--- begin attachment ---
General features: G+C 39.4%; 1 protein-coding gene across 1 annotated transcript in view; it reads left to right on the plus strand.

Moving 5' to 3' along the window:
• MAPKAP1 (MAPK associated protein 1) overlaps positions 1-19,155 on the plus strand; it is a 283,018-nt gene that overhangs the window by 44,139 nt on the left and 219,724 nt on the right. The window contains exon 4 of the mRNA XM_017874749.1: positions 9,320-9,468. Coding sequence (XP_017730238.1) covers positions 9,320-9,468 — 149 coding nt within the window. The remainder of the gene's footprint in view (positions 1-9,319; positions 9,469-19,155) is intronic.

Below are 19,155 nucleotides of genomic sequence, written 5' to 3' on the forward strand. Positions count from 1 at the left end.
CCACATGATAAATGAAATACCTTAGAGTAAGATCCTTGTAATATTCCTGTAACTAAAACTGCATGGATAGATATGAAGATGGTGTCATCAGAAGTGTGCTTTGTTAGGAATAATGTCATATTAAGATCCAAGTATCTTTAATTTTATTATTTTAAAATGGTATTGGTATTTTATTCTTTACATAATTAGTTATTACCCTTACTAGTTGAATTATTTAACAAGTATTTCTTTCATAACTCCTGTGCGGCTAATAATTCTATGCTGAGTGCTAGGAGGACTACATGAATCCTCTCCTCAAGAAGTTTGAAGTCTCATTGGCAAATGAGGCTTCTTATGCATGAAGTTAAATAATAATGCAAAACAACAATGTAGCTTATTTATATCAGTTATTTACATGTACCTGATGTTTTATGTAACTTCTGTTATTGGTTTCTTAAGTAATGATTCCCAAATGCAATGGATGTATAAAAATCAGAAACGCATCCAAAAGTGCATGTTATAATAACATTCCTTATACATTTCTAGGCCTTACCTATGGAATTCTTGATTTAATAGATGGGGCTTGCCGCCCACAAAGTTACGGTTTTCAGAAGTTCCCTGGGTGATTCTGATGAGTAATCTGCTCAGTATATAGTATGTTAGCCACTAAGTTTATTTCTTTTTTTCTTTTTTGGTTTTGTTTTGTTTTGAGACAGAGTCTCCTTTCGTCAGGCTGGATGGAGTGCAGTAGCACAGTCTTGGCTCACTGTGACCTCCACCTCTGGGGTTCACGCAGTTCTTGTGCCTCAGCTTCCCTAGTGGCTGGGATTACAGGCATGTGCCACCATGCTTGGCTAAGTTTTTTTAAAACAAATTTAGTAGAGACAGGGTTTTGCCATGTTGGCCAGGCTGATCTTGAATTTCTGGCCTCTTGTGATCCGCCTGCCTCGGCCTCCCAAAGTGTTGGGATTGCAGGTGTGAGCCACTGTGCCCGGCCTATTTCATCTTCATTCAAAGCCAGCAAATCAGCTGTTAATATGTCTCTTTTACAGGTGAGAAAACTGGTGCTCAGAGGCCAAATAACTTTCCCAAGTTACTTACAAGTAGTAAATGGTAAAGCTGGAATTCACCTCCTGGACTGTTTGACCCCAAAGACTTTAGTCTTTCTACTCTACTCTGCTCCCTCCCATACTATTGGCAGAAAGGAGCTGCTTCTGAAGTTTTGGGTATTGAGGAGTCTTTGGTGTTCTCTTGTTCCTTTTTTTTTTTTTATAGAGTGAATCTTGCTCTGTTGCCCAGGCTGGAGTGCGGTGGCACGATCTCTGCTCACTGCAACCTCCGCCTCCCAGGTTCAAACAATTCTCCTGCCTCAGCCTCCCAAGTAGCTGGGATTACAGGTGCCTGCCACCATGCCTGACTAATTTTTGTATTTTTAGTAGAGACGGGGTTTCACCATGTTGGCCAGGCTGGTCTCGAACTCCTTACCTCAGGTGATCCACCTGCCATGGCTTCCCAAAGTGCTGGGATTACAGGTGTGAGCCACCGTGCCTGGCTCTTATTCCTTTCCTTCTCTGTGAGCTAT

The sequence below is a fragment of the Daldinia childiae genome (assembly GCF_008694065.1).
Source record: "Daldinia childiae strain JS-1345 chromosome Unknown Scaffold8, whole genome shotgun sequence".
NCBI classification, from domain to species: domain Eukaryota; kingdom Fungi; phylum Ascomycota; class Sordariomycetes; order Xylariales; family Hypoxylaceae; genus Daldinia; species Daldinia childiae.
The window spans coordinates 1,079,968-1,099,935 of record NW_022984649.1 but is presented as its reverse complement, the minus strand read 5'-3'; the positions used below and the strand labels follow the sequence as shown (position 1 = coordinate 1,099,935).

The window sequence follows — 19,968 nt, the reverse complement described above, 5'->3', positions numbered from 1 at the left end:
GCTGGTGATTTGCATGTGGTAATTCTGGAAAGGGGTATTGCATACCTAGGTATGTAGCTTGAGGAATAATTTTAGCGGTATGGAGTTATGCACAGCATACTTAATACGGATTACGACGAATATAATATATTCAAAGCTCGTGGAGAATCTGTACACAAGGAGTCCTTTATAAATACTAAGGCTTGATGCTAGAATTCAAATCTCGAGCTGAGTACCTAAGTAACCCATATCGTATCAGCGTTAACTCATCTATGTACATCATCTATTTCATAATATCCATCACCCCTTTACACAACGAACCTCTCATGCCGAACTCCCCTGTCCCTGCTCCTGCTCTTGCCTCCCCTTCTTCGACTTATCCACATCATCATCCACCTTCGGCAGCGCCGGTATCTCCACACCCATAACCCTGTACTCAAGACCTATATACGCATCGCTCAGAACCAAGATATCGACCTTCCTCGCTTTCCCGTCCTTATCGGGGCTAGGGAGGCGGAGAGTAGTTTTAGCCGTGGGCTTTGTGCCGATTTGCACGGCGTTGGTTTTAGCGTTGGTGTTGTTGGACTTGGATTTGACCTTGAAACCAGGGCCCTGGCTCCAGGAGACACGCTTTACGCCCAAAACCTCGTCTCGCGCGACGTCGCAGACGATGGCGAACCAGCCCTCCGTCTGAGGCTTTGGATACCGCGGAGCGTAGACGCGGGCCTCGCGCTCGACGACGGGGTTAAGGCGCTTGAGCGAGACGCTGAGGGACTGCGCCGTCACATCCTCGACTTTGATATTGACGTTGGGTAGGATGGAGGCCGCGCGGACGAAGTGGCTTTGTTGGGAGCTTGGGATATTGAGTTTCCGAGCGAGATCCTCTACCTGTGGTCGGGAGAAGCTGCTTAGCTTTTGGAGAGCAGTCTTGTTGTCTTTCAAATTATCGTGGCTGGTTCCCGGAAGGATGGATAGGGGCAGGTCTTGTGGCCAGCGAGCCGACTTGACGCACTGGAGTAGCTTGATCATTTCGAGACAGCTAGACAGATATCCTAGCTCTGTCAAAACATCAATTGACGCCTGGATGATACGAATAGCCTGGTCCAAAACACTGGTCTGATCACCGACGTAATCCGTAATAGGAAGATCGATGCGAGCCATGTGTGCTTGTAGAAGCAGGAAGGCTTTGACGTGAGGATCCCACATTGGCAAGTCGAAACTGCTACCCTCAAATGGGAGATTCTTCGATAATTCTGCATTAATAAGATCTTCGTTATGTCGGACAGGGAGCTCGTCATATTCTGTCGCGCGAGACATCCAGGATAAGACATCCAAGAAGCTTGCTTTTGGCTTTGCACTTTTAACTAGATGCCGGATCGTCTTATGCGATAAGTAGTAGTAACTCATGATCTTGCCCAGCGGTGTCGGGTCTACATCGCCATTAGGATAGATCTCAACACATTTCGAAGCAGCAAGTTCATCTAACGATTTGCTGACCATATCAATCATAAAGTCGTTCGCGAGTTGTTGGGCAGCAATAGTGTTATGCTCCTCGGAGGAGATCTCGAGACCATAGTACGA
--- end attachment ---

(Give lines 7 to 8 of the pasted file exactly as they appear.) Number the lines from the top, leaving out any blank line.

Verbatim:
Source record: "Daldinia childiae strain JS-1345 chromosome Unknown Scaffold8, whole genome shotgun sequence".
NCBI classification, from domain to species: domain Eukaryota; kingdom Fungi; phylum Ascomycota; class Sordariomycetes; order Xylariales; family Hypoxylaceae; genus Daldinia; species Daldinia childiae.